The latest from San Francisco’s Bo Blitz, ‘Aries,’ is a reminder of not only some of the best hip hop had to offer back in the day when terms like “Bling Bling” and low rise jeans were a thing – but also where the genre is heading. With some 20 years and counting in the game, we talked to Bo about the evolution of hip hop from his perspective, what makes a song become a club staple, and more.
Kendra: People that tend to grow up with less than tend to have a hustle mentality throughout the rest of their life. I know I do, and after some 20 years in music – you seem to as well. Do you feel like if you’d grown up with a silver spoon you’d be where you are today?
Bo Blitz: I can’t say if I’d be in a different place had I grown up wealthy or with “a silver spoon.” It’s possible I could be further along in my career or have accomplished more by this time, but it’s also possible I may not be the same authentic artist I am today.
In terms of success, there’s a stronger chance that I may have more of an advantage in getting exposure, but I don’t think the relationship I developed with music and hip-hop would be quite the same as it now. I’ve seen examples where children of musicians have just about every opportunity and connection imaginable to have promising careers, but they end up falling short. Sometimes, it’s the circumstances we are in that help us discover our creativity, passion, and grit.
Kendra: Again, you’ve been in music for a long time and in that time you’ve gotten to see firsthand the evolution of rap and hip hop. What do you think has been the most significant change in the genre since you started?
Bo Blitz: The most significant change, as far as hip-hop goes, would have to be the emergence of trap music and rap lyrics. It has pretty much taken over the position placement held by hardcore gangster music, and it is used by major networks and corporate companies for profit. Also, I would have to say social media and digital music platforms have truly had a big impact on the way consumers access music and the discovery of independent artists.
Kendra: Your current LP, ‘Aries,’ draws a lot of inspiration from the hip hop that reigned supreme in the ‘00s, especially when it came to what was being played in the club scene. Were there any artists, experiences, or clubs in particular that you had in mind when writing and recording this record?
Bo Blitz: There wasn’t one particular artist, experience, or club vibe in mind, but rather the accumulation of all those ideas combined. There are specific parts in certain songs where I refer to a scenario that may have happened in the past, and in that same song, I refer to a different scenario that happened at a different time. But, when reminiscing on them together, it helps to paint the vision for the context of the song.
Kendra: When I pressed play on “Lay It Down” I was transported back to high school when I’d sing along to songs (very poorly because I am tone deaf and goofy as hell) on MTV and BET. It is a song I could hear taking over the clubs right now if we were able to have regular nights out. With that, what do you think the basis is for a “club banger?”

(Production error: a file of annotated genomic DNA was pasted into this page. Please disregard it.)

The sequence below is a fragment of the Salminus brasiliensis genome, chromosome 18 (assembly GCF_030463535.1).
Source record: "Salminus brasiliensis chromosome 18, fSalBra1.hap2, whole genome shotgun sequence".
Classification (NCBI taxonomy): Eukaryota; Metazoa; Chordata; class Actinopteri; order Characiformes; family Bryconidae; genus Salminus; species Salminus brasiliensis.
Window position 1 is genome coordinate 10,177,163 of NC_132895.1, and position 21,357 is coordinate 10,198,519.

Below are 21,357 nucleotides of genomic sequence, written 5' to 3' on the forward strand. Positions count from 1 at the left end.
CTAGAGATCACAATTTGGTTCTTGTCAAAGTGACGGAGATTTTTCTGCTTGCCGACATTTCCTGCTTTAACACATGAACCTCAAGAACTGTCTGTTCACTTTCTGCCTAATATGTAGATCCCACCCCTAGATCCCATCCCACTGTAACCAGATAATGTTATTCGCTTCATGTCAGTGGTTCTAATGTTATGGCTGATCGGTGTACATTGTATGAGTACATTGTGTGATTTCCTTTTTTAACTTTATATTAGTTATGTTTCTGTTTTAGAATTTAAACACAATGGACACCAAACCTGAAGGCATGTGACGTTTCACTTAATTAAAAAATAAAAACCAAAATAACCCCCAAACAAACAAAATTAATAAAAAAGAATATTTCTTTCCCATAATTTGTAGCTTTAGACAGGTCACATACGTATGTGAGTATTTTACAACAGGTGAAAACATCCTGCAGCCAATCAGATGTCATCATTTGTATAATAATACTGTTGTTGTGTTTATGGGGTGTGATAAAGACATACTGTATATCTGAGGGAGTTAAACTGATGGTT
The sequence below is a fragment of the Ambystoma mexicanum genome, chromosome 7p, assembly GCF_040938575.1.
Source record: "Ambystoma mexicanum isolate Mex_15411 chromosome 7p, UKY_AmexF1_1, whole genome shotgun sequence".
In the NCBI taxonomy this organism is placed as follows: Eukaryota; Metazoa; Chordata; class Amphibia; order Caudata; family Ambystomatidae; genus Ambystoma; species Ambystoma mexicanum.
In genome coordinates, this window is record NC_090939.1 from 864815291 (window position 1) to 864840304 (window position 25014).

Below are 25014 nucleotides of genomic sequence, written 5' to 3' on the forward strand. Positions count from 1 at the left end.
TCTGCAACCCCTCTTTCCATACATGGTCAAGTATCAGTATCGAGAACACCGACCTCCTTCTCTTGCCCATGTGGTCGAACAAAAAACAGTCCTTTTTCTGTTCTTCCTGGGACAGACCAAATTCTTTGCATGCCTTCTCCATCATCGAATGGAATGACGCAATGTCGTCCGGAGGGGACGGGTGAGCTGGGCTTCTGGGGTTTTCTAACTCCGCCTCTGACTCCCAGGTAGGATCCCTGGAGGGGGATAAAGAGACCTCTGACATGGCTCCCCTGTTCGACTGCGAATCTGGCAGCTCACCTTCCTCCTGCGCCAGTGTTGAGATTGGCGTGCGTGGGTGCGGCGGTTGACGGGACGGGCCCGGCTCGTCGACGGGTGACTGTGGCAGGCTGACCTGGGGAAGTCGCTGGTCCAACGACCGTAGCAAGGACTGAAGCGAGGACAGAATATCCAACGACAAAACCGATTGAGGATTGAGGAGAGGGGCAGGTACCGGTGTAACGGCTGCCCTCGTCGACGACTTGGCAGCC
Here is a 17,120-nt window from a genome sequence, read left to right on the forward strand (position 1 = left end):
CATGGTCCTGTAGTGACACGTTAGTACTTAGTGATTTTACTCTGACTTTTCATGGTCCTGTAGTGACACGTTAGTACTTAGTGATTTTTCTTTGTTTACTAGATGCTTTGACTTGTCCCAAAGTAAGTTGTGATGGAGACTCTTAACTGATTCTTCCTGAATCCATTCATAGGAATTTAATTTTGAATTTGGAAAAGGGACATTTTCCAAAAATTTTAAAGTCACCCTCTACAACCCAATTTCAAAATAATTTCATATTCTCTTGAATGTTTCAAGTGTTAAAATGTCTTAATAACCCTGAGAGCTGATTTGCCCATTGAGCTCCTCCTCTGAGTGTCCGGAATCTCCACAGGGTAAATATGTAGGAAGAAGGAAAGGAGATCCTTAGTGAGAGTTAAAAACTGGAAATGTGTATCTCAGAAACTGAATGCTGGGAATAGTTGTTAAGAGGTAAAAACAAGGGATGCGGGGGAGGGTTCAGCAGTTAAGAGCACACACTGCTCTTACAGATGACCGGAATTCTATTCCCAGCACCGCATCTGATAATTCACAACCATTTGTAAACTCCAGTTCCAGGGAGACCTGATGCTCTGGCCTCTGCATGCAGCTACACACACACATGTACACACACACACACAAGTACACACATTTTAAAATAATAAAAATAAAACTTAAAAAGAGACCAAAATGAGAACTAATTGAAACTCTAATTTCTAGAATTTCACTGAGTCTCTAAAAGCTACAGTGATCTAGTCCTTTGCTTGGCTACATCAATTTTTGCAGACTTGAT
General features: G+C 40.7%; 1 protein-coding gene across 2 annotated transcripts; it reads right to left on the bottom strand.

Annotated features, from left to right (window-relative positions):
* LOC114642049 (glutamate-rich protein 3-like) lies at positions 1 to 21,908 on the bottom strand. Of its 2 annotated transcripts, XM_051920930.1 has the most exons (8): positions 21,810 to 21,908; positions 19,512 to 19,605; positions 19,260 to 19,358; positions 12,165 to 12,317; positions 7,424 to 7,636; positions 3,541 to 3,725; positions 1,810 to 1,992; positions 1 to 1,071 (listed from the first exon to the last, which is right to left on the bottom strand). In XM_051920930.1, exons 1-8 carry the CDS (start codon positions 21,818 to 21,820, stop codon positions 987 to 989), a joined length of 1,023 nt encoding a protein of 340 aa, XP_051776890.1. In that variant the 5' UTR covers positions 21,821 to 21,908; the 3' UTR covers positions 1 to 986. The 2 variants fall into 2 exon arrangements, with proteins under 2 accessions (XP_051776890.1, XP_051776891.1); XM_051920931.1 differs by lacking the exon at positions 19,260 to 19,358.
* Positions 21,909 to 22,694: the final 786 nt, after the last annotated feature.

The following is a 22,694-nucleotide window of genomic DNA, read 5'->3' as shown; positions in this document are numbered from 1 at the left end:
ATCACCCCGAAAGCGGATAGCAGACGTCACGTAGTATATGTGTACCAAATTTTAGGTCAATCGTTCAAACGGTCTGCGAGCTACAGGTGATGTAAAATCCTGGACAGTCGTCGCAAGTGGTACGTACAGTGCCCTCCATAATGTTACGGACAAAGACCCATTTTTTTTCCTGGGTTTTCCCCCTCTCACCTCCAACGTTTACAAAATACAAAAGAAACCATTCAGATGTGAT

Bo Blitz: I know all my favorite club bangers have two things in common; a really good energetic beat and a super catchy repetitive hook or chant. The hook is usually telling you to do something or say something, which creates a call and response effect, allowing the listener to interact with the music.
Kendra: What I’ve always appreciated about hip hop is how clever the lyrics can be; the associations’ rappers make like when you deliver “on line like a operator” in “Holla Later.” For you, where do these associations come from when you write? Are you constantly making little notes on napkins to use later?
Bo Blitz: There was a point when I used to try and write down everything to remember it. I’ve gotten to the point now where I don’t need to write verses down. My brain is moving so fast when I’m thinking of lyrics, there is no way for my hand to keep up, so I just remember them until I can record them.
I may think of a catchy line and manipulate it 5 or 6 times within a matter of seconds to find the right effect and delivery I’m looking for. It takes more time and energy to write raps down and read them than it does to do in my head. When I get in the zone, I can think of lines in my sleep. It’s simply a matter of having my consciousness control the dream. I’ve come up with some of the best lines I’ve ever written though rapping in my sleep.
Kendra: Lastly, it’s hard to have a definite answer when it comes to future plans given the current state of everything, but as far as what you can control when it comes to your career and creativity – what do you have planned in the coming months for yourself?
Bo Blitz: In the coming months…Marketing, marketing, and more marketing. Expanding the brand is number one on the to-do list. Promotional campaigns, playlists, and sync deals are going to be a serious point of emphasis to help with my discovery. Music is the easy part, believe it or not. Being an artist, you know your true value. You know the quality of your talent. The tough part is grabbing and keeping the attention of a few people long enough for that to turn into an audience, then holding that audience long enough for it to turn into a following. Persistent effort and progress are on the menu for 2021.